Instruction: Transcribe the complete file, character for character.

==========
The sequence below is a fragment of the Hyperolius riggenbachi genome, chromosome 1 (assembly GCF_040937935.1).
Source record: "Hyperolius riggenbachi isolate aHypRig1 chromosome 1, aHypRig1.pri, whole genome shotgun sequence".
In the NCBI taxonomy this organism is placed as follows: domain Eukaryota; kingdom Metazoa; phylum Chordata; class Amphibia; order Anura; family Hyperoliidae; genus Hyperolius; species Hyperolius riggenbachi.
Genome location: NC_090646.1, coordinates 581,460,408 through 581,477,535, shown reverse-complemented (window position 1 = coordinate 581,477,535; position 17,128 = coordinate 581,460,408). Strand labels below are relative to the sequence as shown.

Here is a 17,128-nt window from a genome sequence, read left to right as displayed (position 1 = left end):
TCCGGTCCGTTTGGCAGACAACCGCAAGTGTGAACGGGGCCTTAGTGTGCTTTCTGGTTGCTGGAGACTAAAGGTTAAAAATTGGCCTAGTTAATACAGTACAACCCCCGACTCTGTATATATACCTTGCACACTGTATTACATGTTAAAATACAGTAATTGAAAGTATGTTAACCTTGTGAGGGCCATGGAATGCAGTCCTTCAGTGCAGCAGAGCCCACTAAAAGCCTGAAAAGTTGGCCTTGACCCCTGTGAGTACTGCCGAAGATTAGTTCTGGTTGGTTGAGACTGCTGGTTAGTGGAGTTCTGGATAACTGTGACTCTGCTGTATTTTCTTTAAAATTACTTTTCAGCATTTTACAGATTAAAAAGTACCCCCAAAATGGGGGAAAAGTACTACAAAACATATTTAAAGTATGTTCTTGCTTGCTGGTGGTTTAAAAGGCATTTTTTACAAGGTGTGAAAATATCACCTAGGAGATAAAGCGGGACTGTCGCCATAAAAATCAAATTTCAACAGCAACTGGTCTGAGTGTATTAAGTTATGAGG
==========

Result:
The sequence below is a fragment of the Hyperolius riggenbachi genome, chromosome 1 (assembly GCF_040937935.1).
Source record: "Hyperolius riggenbachi isolate aHypRig1 chromosome 1, aHypRig1.pri, whole genome shotgun sequence".
In the NCBI taxonomy this organism is placed as follows: domain Eukaryota; kingdom Metazoa; phylum Chordata; class Amphibia; order Anura; family Hyperoliidae; genus Hyperolius; species Hyperolius riggenbachi.
Genome location: NC_090646.1, coordinates 581,460,408 through 581,477,535, shown reverse-complemented (window position 1 = coordinate 581,477,535; position 17,128 = coordinate 581,460,408). Strand labels below are relative to the sequence as shown.

Here is a 17,128-nt window from a genome sequence, read left to right as displayed (position 1 = left end):
TCCGGTCCGTTTGGCAGACAACCGCAAGTGTGAACGGGGCCTTAGTGTGCTTTCTGGTTGCTGGAGACTAAAGGTTAAAAATTGGCCTAGTTAATACAGTACAACCCCCGACTCTGTATATATACCTTGCACACTGTATTACATGTTAAAATACAGTAATTGAAAGTATGTTAACCTTGTGAGGGCCATGGAATGCAGTCCTTCAGTGCAGCAGAGCCCACTAAAAGCCTGAAAAGTTGGCCTTGACCCCTGTGAGTACTGCCGAAGATTAGTTCTGGTTGGTTGAGACTGCTGGTTAGTGGAGTTCTGGATAACTGTGACTCTGCTGTATTTTCTTTAAAATTACTTTTCAGCATTTTACAGATTAAAAAGTACCCCCAAAATGGGGGAAAAGTACTACAAAACATATTTAAAGTATGTTCTTGCTTGCTGGTGGTTTAAAAGGCATTTTTTACAAGGTGTGAAAATATCACCTAGGAGATAAAGCGGGACTGTCGCCATAAAAATCAAATTTCAACAGCAACTGGTCTGAGTGTATTAAGTTATGAGG